Sunday, November 28, 2010

An Intelligent Life - It's What You Do

My previous post was about faith, belief, will, thought and finally just being. To establish the conditions for a new life and break down old habits, to end the downward spiral of depression and hopelessness one needs to change one's beliefs. This includes one's beliefs about oneself.

The techniques of meditation and mindfulness are key to this process, which is as much about disabusing oneself of false notions as about establishing faith in new ones. It's destructive creation! We are leading to a new understanding of ourselves and others. Beyond the self our relationships with others have a powerful effect on our understanding of who we are and where we are going. Patterns that we have established in our relationships over a lifetime can be ingrained, worn-in, habitual and enormously debilitating and destructive to our mental health and our interactions with others in intimate contact with us.

To fix these relationships and truly grow we need to change our behaviour, not just our thinking, since without behavioural change, there will be no lasting cognitive changes.

In his book "An Intelligent Life", psychiatrist Julian Short aims to help us make our lives happier. His message is about love, individuality, relationships and self respect. (He draws a distinction between self respect and self esteem). In describing the book he says:

If we are not sick or in some way physically threatened, there is no emotional problem that is not caused by either our fear of being alone, unloved and rejected or our fear of weakness, belittlement and loss of control. Because of this, the quality of relationships is central to our self esteem and to our happiness and therefore central to An Intelligent Life.

To feel good, we need to act well. We see ourselves in the mirror of other people's reactions and if we want to like the person we see, we need skills for loving and getting love while maintaining our adult equality and making sure our own needs aren't swamped by others. Looking after ourselves means looking after our relationships.

Thinking is one kind of action, and our actions are in a feedback loop with our feelings. Acting well helps us feel well. Friendships and relationships of some level of intimacy and meaning provide us with the ground or stage where such actions play out. Not only that, but they open us up to love and encourage a sense of belonging.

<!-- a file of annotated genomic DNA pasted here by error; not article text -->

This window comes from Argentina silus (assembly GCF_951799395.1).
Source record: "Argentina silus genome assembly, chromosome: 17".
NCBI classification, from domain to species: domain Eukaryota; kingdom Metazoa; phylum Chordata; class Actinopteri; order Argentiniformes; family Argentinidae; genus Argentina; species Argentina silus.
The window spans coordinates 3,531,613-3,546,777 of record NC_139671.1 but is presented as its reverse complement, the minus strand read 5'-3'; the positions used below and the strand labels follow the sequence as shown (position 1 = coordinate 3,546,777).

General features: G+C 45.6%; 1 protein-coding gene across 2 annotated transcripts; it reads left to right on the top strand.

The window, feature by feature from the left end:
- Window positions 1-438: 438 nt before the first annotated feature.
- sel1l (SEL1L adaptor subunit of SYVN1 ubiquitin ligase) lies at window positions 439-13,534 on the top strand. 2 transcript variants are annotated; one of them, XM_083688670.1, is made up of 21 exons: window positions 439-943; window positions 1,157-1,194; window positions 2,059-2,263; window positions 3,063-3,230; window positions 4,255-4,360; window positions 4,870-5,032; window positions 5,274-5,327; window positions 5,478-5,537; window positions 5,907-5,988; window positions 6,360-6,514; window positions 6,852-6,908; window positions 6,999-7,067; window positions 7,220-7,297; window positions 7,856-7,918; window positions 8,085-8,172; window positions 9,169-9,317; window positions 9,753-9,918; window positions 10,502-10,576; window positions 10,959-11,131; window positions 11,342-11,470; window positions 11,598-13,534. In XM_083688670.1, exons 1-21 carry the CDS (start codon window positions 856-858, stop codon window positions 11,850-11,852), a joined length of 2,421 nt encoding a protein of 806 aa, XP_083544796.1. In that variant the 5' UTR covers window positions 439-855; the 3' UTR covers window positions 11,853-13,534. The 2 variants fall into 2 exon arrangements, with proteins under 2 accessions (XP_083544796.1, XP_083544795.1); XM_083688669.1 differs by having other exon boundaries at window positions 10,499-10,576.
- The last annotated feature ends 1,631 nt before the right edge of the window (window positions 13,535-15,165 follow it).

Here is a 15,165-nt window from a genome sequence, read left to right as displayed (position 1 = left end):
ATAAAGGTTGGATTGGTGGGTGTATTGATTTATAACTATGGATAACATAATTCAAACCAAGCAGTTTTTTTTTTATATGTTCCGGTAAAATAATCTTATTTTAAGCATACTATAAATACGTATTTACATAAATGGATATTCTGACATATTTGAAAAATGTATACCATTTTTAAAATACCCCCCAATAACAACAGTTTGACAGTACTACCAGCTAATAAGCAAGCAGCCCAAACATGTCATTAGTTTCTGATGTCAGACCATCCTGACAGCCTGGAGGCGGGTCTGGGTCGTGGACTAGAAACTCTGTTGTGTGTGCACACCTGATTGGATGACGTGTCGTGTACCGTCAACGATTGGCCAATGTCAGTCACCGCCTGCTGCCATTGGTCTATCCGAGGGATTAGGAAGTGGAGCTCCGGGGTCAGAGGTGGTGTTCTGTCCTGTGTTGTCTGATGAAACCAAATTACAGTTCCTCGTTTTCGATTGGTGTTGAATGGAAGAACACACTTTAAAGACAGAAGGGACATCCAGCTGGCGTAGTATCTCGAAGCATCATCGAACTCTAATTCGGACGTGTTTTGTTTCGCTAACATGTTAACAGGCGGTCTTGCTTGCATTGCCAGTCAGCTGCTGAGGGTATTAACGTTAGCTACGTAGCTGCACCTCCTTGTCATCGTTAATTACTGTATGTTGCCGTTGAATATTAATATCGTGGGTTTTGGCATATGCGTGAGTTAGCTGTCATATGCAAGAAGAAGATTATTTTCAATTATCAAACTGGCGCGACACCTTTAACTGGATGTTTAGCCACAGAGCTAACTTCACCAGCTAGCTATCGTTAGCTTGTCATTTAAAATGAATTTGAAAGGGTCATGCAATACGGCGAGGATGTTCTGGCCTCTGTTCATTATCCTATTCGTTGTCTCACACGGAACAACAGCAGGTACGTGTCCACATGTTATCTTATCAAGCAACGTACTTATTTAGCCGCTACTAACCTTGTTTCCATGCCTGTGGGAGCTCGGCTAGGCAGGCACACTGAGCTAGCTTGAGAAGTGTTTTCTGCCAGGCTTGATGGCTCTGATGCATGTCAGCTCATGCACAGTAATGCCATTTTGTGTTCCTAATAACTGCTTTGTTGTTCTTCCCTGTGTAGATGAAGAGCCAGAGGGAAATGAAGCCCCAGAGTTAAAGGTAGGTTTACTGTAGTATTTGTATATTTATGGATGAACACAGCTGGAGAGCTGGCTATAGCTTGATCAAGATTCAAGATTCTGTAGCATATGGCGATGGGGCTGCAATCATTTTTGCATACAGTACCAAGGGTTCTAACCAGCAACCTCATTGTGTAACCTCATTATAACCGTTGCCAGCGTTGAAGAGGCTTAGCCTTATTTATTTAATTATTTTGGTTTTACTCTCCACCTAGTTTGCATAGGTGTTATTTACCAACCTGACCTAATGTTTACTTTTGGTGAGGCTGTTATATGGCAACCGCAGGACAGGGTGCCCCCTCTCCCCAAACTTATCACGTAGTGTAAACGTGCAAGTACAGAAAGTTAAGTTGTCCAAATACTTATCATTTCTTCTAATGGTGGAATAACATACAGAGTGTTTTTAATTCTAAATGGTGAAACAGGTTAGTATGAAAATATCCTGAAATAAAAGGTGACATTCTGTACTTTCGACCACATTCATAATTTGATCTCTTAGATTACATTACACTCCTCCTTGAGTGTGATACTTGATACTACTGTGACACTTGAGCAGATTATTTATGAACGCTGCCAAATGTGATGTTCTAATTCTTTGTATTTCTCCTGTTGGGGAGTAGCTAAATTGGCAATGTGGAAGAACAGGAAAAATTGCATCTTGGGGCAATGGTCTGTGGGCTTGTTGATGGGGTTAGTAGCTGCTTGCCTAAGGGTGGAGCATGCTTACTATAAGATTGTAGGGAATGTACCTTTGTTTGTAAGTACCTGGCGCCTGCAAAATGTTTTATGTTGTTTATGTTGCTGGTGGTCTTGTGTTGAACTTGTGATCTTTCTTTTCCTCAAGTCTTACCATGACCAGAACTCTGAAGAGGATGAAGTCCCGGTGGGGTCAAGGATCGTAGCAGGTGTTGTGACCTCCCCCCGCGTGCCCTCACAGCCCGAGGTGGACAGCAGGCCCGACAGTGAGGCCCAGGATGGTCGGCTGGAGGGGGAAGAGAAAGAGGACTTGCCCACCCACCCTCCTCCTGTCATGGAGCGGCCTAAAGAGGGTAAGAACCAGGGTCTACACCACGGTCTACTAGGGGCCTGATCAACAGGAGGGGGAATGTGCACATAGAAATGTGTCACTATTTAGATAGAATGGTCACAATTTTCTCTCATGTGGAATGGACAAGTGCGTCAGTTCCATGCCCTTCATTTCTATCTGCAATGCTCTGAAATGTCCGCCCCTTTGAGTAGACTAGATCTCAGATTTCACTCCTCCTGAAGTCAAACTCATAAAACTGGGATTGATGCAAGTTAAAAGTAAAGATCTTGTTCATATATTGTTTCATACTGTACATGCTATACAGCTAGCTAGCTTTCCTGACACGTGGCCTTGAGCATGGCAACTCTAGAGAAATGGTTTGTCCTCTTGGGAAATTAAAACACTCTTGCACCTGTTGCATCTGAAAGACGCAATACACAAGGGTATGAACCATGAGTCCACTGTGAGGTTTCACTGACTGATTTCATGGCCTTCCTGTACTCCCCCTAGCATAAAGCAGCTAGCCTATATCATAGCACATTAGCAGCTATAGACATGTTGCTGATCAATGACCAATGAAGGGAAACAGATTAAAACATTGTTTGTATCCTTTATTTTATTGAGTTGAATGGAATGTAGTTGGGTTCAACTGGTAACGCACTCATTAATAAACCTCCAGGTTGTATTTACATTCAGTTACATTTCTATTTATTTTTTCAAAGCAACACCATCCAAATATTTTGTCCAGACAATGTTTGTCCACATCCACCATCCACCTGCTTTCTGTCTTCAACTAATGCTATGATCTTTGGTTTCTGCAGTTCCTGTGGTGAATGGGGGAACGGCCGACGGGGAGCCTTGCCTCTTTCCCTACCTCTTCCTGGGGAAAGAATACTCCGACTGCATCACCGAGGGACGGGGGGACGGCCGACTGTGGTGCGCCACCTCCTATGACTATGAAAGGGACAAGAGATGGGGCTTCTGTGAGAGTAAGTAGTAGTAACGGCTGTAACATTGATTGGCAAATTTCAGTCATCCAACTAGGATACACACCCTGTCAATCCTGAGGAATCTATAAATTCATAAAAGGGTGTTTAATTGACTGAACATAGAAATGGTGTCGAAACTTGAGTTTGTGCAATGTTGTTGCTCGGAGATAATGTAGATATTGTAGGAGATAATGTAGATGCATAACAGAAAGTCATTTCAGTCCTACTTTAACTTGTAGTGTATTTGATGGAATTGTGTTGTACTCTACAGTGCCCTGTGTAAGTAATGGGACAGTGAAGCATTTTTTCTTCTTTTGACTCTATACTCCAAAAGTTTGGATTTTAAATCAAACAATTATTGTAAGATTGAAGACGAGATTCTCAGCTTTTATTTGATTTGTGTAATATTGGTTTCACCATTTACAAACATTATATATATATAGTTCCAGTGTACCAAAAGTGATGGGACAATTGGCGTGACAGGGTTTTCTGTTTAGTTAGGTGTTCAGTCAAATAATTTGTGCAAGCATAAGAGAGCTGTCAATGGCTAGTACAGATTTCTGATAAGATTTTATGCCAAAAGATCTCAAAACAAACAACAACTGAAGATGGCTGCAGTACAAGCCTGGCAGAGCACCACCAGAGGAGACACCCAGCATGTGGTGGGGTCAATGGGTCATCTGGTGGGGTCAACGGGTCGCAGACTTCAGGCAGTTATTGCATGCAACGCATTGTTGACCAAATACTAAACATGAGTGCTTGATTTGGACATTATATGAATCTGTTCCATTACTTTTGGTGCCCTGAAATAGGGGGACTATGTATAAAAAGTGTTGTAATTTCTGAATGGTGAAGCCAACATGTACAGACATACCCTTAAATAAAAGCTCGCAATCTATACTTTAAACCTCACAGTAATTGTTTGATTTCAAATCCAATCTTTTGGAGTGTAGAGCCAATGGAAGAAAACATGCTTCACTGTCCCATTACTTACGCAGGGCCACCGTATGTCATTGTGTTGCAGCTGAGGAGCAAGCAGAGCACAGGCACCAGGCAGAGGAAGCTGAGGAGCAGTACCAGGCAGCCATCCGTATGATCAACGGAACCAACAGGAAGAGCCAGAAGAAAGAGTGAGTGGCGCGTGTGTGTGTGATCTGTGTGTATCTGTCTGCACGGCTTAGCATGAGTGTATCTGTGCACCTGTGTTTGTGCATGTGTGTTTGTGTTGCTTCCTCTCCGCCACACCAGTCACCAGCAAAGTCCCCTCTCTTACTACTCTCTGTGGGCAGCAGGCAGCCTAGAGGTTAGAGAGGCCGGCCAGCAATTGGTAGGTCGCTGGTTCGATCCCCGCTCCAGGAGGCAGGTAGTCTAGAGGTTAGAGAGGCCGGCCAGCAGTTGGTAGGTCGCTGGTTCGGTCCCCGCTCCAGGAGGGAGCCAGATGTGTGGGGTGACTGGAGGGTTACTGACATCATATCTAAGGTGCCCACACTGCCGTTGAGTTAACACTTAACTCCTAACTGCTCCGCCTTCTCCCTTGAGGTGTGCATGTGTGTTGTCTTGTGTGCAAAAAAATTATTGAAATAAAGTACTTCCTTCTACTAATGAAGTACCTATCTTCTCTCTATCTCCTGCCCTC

For those of us who suffered a disrupted or disordered attachment to our primary caregivers as children this sense of belonging is something very precious. Julian Short argues that a threat to this belonging, a fear of being alone, is the cause of emotional problems. The book details how our relationships not only provide the opportunity for us to develop self respect through a sense of belonging but also by enabling us to act with kindness, to act better, and therefore earn that respect from others too.

The counterweight to this is self assertion, which is like a territorial defence of individuality. As has been shown in assertiveness training, when practiced in a positive, caring way, this self assertion also contributes to our self respect.

In my previous post about the book "Eat Pray Love" I was inspired by Elizabeth Gilbert's realisation that freedom, mental release, could be achieved through control of one's thoughts. Julian Short seems to be saying something similar, that individuality and self respect, even happiness, can be achieved by controlling one's behaviour.

The concepts of understanding and discipline seem to be intertwined here, and we seem to have arrived at the same ancient truths espoused by various religions via an exploration of philosophy and modern psychology.

Of course, progress on this path is easier said than done, this is the path of The Hollow Man, whose essential goal is authenticity and whose reward is self respect. What could be holding him back from achieving his true dignity? Fear.

But there's nothing to fear but fear itself! For no loss will ever be as great as the loss of attachment that broke his selfhood as a child.

Eat Pray Love - An Inspiration